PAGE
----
For ’90s kids and even early ‘2000s kids, walking into a school computer lab and using Windows 98 was not uncommon. Launched in June of 1998, this Windows model was seen as the most advanced computer model at the time, exceeding other companies such as Apple. Throughout this year, many YouTube users have uploaded videos of themselves booting up their Windows 98 for a blast of nostalgia. However, let us take a look at this computer 12 years later; do its features still hold up well today?
First, let us discuss the form factor of the system. Since Windows was far more primitive in the 1990s than in the 2010s and 2020, the shape and piece of the hardware was quite hefty and putting the system together was an arduous task. The computer itself needed to be hooked to both the monitor and the speakers. This is because, before Windows 7, sound could only be delivered through external speakers rather than directly from the monitor. With multiple wires amongst the keyboard, speakers, computer, and monitor, putting this dinosaur together could be quite disorienting and the heavy computer parts and numerous ports on the device do not help. Therefore, form factor alone is a reason we are pleased that technology has advanced.
After Windows 98 has finally been pieced together, let us discuss the computer itself. According to technician Michael O Smathers, “the ideal operating temperature of a computer’s environment ranges from 50 degrees Fahrenheit to 82 degrees Fahrenheit”. If the temperature is too overheated, the computer could deteriorate quite quickly and all of the parts will shut down. With Windows 98, however, its temperature can range up to 110 degrees Fahrenheit! Sure, the screaming fans that could heard inside the computer attempt to cool the system down, but it is simply not enough. Therefore, for Windows 98 to function efficiency, you will need to don a sweater and go into a room with cool air conditioning. Sure, you may feel cold, especially during Winter, but at least your computer will run more reliably.
Other problems with the computer itself include that it is very fragile and even the slightest mishandling can cause damage to the spindle drive. If the spindle drive begins to break, the user will hear it creaking while the system is turned on. As a result of the creaking spindle drive, the sound emitted from the speakers will become more distorted and its texture will be quite rough. In addition, the RAM of Windows 98 is very weak. While most Windows system today can carry at least 32 GB of data, according to user zorb58, “The typical RAM storage for a Windows 98 desktop computer with Intel Premium III Processor is about 96 MB”. 96 MB of data is enough to hold perhaps ten word documents at most. Therefore, if using Windows 98 to write college papers, previous documents would need to be deleted from memory. Overall, both the handling and RAM storage of the computer itself are very poor compared to newer models and we are content knowing that Microsoft has improved.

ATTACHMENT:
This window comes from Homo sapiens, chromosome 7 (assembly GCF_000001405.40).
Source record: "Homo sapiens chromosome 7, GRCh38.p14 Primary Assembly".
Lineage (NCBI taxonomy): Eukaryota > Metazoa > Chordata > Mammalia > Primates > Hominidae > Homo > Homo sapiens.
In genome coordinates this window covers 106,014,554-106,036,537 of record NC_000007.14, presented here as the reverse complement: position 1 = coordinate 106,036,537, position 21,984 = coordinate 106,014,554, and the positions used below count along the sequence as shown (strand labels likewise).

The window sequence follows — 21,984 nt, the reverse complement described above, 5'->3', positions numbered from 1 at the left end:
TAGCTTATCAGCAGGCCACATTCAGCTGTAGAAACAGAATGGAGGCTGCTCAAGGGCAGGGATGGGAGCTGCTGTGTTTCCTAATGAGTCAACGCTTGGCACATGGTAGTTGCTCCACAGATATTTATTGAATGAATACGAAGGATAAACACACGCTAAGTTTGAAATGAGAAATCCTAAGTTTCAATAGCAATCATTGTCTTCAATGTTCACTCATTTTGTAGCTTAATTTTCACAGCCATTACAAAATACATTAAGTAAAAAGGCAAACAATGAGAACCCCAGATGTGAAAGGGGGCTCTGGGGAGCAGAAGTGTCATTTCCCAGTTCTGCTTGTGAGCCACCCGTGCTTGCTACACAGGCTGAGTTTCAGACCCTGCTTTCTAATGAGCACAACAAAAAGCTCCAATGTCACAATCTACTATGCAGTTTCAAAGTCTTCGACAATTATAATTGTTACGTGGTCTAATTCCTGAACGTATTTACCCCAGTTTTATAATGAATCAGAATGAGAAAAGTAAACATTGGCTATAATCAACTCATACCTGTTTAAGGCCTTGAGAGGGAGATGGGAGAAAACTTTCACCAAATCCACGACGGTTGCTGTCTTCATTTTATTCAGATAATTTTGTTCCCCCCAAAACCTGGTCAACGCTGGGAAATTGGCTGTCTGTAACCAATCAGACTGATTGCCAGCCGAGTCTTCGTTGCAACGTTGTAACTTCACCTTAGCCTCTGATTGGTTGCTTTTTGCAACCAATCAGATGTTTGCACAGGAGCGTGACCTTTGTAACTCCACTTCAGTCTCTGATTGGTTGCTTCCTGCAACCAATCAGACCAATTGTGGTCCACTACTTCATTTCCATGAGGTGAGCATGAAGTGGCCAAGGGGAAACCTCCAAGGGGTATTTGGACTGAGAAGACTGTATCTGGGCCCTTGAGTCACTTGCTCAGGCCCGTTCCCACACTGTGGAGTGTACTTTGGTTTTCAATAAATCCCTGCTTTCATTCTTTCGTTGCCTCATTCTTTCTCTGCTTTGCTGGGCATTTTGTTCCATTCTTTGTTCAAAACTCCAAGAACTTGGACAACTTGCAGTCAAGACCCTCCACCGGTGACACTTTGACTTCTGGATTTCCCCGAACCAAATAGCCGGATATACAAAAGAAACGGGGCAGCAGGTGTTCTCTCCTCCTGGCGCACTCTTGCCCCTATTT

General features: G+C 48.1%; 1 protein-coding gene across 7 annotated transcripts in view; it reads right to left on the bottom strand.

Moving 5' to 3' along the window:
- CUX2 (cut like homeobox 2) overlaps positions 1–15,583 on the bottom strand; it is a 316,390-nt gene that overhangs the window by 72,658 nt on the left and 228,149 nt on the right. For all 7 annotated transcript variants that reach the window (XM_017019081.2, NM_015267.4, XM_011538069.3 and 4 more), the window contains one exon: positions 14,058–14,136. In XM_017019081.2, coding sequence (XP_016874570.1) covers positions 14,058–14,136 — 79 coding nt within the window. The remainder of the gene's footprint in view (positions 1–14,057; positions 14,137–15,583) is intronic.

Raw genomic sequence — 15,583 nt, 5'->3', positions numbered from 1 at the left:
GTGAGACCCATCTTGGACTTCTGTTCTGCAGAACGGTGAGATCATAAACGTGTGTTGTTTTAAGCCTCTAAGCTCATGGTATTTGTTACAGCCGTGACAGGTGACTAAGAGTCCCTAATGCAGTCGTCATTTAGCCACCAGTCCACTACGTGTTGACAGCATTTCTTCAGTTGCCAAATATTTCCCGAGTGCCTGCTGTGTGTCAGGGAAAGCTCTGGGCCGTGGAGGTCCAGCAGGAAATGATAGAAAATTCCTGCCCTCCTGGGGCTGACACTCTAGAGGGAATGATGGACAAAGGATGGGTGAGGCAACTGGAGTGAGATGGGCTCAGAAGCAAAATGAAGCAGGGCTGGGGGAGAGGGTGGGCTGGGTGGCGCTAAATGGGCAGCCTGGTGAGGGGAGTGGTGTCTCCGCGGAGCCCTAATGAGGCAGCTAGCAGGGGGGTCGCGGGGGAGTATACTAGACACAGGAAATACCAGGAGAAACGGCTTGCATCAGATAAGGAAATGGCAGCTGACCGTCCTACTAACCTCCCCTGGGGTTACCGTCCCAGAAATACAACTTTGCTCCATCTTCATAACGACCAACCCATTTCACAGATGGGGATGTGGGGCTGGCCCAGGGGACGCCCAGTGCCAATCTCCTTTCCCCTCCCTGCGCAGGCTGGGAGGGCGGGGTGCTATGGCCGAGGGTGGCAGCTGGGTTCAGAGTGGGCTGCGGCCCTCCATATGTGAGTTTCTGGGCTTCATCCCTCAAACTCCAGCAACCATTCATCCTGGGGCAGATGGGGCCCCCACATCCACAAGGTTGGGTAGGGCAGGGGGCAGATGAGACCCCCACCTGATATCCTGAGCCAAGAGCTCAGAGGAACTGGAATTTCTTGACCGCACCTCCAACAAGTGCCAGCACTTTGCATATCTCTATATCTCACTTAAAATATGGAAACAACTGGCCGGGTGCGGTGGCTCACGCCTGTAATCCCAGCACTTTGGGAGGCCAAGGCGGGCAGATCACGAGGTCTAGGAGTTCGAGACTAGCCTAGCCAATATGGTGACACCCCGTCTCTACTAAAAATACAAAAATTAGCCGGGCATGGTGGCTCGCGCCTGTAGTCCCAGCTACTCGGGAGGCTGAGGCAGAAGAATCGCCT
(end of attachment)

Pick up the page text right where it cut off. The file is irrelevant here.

In the age of 2020 where safety and privacy has become more prevalent than ever, let us discuss the security of Windows 98. Back in the 1990s, systems such as Spyware and Norton Security were inexistent and clearing the system’s cache was not an easy task. This enables hackers to easily break into the user’s cache and retrieve packets upon packets of personal information. The only security Windows 98 provided was a password when logging into the computer and, even so, there was no limit on the number of attempts a user can log in, making brute force attacks quite common. It was not until Windows XP was launched in 2001 that users can create multiple accounts on their system to increase security. While hackers and cybercriminals were less common throughout the 1990s, Windows 98 would not last today with the overabundance of cyberattacks and threats to our personal information.
Not only was the interface of Internet Explorer more user friendly, but the general interface as well. The use of a taskbar at the bottom of the monitor provided quick access to Internet Explorer and various files saved on the computer. Also, the “Start” menu was much easier to navigate than previous models such as Windows 95 due to the hierarchy of programs set inside the computer. Both the taskbar and the Start menu prove useful today. In fact, little has changed with the taskbar feature besides the inclusion of more icons and programs. Today, however, the Start menu has a “Search” features which allows users to find apps and programs even quicker. Still, these features could not have been considered if Windows 98 did not set the groundwork for everything. And who could forget playing Flight Simulator, Minesweeper, and other classic games that came with the system?! Good times…
To answer the question: “Is Windows 98 really obsolete?” the answer would be: Yes, it is definitely obsolete. As wonderful and as important as Windows 98 was at the time, it would be proven unsuccessful and useless if launched in today’s society. However, the features and benefits of Windows 98 throughout the 1990s were incredible and will never be forgotten. It was truly an amazing Windows system but, just like how Windows 10 will become obsolete quicker than expected, not all systems can be reliable forever. As reviewer Joseph Williamson provides, “If you’re not going to be online, just playing old school games, registration for [Windows 98] is not needed”.